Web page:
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News and views on Israel, Zionism and the war on terrorism.

February 26, 2003

Applauding falsehoods at a university

Picked this up at Andrew Sullivan's blog, taken from yaledailynews What a bunch of morons those "bright kids" at an elite school are.
I was present at the Amiri Baraka affair at the Afro-American Cultural Center on Monday and I must say that it was one of the most disturbing events in my entire life.

It was not Baraka's ranting which upset me most. Having read his work, I was thoroughly prepared for whatever was bound to come out of his mouth. It was the response he received from my fellow Yalies that shocked me. Following a reading of his notorious poem "Somebody Blew Up America," the puerile verses of which are now well known to the Yale community, Baraka launched into a paranoid tirade. As he cited "evidence" of Israeli complicity in the World Trade Center attacks, many Yale students vigorously nodded their heads in approval and erupted into cheering. At the end of the event, the crowd leapt to its feet to give the former poet laureate of New Jersey a rousing standing ovation.

While Dean George wrote yesterday that "we do not endorse the extreme statements by Amiri Baraka that have occasioned concern in the Yale community" ("In defense of inviting Amiri Baraka," 2/25), nearly everyone at the event that day seemed to agree with Baraka's theories. His recent favorite is that on Sept. 11, 2001, the Jewish state warned its citizens working in New York to stay home.

Midway through his diatribe he singled me out upon viewing my skeptical expression, loudly announcing that I had "constipation of the face," and thus required a "brain enema." Baraka, an avowed Communist, got a laugh from the crowd when he affectionately quoted Mao Zedong on the topic of public integrity, chanting "No investigation, no right to speak." The audience loudly joined him in unison, repeating the words of a Chinese dictator responsible for the death of millions of his own people.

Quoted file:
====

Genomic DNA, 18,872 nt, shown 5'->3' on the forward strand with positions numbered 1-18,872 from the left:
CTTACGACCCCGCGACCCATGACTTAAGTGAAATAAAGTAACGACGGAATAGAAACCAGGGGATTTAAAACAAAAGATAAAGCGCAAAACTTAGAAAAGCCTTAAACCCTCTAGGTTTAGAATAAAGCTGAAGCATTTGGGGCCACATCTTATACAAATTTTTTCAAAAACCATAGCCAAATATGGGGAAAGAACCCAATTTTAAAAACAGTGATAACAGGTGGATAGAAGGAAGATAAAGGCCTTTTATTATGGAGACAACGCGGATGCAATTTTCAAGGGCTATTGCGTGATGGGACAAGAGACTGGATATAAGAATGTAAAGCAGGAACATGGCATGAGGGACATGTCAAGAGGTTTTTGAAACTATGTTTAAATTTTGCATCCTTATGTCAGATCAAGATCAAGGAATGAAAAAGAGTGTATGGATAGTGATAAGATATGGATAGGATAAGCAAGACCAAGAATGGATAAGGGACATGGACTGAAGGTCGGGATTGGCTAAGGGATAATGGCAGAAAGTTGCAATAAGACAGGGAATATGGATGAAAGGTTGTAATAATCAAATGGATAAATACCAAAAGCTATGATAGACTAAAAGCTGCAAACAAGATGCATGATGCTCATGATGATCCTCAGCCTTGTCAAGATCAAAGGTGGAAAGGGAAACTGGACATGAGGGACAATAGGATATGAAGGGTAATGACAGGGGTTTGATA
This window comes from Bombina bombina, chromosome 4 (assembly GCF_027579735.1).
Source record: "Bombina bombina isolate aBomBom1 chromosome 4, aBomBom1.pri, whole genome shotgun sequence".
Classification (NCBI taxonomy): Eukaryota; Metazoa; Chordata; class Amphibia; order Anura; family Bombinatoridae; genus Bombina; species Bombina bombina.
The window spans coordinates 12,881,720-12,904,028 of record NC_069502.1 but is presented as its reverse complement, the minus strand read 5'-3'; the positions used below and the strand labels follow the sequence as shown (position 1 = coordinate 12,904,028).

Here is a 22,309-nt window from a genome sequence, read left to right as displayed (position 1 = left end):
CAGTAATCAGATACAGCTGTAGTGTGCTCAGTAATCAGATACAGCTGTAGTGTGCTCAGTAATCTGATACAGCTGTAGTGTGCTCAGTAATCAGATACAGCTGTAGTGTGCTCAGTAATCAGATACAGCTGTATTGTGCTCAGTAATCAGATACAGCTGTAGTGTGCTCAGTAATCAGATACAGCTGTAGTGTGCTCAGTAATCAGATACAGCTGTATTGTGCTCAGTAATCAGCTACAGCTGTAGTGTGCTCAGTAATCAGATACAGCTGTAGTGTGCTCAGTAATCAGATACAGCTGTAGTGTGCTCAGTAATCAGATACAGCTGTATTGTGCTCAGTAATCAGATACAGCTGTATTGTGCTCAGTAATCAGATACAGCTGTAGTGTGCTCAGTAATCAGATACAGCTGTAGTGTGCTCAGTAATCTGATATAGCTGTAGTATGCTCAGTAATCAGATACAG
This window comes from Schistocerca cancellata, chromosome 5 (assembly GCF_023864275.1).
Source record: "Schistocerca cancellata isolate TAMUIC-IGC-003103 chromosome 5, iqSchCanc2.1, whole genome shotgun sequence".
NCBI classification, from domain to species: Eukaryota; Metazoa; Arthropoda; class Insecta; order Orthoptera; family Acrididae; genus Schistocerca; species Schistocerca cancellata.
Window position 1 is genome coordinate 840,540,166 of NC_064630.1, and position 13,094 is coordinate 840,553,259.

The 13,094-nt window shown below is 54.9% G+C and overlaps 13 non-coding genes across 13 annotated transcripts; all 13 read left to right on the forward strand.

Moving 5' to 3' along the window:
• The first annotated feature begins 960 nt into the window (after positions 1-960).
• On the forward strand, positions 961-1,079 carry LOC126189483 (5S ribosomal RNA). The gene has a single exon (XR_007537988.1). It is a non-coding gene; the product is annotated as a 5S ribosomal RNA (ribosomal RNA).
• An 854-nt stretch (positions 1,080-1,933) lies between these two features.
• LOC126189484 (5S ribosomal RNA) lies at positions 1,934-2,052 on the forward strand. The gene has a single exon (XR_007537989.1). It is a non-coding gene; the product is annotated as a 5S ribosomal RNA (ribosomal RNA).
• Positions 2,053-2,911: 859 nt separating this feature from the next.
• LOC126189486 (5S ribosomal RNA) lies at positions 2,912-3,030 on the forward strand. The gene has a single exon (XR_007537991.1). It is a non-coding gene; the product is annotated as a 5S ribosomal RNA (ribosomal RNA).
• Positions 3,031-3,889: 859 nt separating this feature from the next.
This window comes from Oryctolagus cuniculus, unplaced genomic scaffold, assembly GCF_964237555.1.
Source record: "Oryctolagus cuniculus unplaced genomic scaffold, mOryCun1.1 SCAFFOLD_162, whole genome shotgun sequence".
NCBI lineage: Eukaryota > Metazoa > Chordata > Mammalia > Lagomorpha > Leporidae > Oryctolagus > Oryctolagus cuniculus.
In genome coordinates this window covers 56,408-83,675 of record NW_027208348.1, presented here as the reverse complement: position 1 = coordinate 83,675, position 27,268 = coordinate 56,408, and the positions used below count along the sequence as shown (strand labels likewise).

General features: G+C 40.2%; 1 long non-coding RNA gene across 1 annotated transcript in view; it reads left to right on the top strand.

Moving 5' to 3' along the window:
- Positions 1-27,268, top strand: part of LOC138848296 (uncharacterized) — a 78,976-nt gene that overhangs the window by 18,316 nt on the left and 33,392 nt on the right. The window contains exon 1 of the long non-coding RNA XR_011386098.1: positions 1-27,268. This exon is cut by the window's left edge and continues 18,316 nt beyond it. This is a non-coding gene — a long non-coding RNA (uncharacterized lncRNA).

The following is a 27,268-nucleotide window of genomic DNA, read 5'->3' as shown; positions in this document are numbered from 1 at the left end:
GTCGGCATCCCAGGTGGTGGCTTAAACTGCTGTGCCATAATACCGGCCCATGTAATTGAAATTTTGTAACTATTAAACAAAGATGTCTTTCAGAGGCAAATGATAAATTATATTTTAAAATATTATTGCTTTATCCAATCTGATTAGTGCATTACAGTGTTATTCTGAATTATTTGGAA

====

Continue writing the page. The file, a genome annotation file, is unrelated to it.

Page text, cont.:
Baraka told the audience that it is "a pitiful thing to live in the world and not understand it," strange words from a man who is so hopelessly deluded about reality. After Baraka's talk, a Yale professor, who is also a Yale graduate, lamented the fact that so many students from his alma mater had just been "applauding falsehoods at a university." He said the Afro-American Cultural Center's encouragement of Baraka "reinforces bias and prejudice. It is confining rather than liberating for students. It is anti-educational."

The Afro-American Cultural Center and the Black Student Alliance at Yale have demonstrated that they have scant regard for civil discourse on campus. Baraka is little more than a racial huckster, a man who has excreted so much hatred over his 50-year career that his views have no place on this campus. While I agree with Michael Anastasio '04 that Baraka is "a man who deserves no attention at all" (2/24), what does deserve attention is that Baraka was invited here and received an overwhelmingly positive response from his audience.[more]